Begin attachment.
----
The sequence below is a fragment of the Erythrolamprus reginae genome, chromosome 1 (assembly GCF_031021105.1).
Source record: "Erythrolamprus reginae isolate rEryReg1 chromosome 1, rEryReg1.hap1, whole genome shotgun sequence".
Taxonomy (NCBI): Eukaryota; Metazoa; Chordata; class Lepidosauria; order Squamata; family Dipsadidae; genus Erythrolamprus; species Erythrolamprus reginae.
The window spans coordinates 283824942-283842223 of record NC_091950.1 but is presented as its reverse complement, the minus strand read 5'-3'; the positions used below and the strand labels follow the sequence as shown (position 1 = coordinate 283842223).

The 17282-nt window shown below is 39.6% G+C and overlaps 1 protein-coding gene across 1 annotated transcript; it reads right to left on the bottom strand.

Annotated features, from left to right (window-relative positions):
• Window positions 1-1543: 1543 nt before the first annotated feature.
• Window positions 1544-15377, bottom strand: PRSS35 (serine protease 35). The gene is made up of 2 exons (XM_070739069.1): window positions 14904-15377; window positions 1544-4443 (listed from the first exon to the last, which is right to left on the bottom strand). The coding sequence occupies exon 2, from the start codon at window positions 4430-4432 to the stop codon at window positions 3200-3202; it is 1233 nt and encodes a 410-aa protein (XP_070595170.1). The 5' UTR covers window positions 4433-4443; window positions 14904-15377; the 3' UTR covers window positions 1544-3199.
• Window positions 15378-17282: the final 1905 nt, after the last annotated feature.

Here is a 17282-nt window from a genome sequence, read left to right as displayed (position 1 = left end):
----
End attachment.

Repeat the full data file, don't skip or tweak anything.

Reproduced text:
The sequence below is a fragment of the Erythrolamprus reginae genome, chromosome 1 (assembly GCF_031021105.1).
Source record: "Erythrolamprus reginae isolate rEryReg1 chromosome 1, rEryReg1.hap1, whole genome shotgun sequence".
Taxonomy (NCBI): Eukaryota; Metazoa; Chordata; class Lepidosauria; order Squamata; family Dipsadidae; genus Erythrolamprus; species Erythrolamprus reginae.
The window spans coordinates 283824942-283842223 of record NC_091950.1 but is presented as its reverse complement, the minus strand read 5'-3'; the positions used below and the strand labels follow the sequence as shown (position 1 = coordinate 283842223).

The 17282-nt window shown below is 39.6% G+C and overlaps 1 protein-coding gene across 1 annotated transcript; it reads right to left on the bottom strand.

Annotated features, from left to right (window-relative positions):
• Window positions 1-1543: 1543 nt before the first annotated feature.
• Window positions 1544-15377, bottom strand: PRSS35 (serine protease 35). The gene is made up of 2 exons (XM_070739069.1): window positions 14904-15377; window positions 1544-4443 (listed from the first exon to the last, which is right to left on the bottom strand). The coding sequence occupies exon 2, from the start codon at window positions 4430-4432 to the stop codon at window positions 3200-3202; it is 1233 nt and encodes a 410-aa protein (XP_070595170.1). The 5' UTR covers window positions 4433-4443; window positions 14904-15377; the 3' UTR covers window positions 1544-3199.
• Window positions 15378-17282: the final 1905 nt, after the last annotated feature.

Here is a 17282-nt window from a genome sequence, read left to right as displayed (position 1 = left end):